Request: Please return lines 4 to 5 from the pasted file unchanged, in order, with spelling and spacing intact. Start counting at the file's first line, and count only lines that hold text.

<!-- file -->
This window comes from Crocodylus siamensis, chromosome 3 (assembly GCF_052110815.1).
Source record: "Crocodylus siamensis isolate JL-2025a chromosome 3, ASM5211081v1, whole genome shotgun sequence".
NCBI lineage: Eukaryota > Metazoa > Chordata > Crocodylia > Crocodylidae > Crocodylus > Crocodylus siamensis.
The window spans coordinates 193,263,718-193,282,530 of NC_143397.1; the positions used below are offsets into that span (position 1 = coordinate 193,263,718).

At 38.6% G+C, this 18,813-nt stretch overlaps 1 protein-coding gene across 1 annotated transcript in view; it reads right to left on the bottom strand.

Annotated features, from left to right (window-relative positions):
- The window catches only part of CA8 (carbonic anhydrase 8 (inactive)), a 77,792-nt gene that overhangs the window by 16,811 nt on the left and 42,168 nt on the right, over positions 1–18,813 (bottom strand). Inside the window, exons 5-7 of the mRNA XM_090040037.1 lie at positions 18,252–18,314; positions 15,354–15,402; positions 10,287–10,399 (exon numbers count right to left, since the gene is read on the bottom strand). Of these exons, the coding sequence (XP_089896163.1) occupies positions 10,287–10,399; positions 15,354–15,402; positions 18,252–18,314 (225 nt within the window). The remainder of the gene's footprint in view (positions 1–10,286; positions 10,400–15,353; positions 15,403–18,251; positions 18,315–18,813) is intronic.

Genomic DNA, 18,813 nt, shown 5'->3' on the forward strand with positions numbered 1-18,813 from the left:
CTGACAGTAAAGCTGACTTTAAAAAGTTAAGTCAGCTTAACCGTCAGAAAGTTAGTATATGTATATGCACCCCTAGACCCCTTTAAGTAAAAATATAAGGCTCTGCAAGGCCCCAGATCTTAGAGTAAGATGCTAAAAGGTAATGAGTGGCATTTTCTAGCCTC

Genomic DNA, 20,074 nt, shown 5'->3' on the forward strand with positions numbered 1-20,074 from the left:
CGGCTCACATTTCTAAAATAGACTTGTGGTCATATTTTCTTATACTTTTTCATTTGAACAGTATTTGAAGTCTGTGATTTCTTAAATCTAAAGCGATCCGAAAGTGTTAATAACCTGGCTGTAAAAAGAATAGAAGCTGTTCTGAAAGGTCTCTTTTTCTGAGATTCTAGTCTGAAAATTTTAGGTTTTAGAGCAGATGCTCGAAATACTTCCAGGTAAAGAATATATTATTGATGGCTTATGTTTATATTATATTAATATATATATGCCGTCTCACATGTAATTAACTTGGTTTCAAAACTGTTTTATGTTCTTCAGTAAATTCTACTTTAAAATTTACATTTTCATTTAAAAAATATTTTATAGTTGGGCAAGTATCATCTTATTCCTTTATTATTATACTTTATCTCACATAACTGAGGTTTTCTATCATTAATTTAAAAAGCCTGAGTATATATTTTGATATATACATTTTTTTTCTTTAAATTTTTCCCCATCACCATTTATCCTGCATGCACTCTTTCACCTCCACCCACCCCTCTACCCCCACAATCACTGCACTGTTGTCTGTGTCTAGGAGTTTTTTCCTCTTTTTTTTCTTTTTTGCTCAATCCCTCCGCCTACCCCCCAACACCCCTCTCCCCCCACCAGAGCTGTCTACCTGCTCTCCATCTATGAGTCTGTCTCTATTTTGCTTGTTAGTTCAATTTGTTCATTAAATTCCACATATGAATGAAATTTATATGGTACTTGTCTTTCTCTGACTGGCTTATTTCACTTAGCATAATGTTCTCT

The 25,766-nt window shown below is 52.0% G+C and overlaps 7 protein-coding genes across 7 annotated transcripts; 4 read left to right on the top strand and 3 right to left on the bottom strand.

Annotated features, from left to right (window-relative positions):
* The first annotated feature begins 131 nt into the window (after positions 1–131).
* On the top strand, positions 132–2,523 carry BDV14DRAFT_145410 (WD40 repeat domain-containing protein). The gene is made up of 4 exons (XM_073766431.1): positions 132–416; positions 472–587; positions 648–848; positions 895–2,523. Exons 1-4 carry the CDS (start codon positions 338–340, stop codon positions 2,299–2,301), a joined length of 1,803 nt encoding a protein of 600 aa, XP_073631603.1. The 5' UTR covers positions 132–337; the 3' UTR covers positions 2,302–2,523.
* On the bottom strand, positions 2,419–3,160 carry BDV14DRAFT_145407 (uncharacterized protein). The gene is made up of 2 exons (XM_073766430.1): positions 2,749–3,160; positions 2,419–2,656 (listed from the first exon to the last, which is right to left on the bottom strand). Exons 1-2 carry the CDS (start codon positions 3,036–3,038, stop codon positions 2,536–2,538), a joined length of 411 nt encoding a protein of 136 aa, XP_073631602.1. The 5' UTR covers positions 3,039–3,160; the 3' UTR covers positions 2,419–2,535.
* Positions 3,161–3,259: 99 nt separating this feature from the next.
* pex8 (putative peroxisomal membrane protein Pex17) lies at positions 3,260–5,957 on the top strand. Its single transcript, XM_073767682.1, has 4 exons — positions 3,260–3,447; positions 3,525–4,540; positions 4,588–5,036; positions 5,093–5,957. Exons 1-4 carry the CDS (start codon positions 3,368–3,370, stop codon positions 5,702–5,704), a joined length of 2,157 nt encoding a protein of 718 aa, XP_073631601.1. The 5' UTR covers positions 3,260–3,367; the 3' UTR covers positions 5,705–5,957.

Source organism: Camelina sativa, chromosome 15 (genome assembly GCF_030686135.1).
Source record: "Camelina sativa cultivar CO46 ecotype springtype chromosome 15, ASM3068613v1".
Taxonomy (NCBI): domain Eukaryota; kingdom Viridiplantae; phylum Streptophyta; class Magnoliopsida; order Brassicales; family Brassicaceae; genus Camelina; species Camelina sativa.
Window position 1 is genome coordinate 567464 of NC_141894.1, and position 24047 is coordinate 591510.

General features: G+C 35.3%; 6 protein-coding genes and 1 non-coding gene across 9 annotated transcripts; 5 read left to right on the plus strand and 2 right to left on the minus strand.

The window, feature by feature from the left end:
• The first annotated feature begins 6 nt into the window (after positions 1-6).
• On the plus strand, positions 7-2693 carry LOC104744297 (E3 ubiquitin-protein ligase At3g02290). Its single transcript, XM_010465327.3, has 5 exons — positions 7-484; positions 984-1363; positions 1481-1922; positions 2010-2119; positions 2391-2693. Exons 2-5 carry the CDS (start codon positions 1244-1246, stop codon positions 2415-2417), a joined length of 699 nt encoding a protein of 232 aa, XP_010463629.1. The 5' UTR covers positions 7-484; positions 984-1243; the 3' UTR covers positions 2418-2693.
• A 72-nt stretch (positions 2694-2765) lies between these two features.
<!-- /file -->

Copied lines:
The window spans coordinates 193,263,718-193,282,530 of NC_143397.1; the positions used below are offsets into that span (position 1 = coordinate 193,263,718).

At 38.6% G+C, this 18,813-nt stretch overlaps 1 protein-coding gene across 1 annotated transcript in view; it reads right to left on the bottom strand.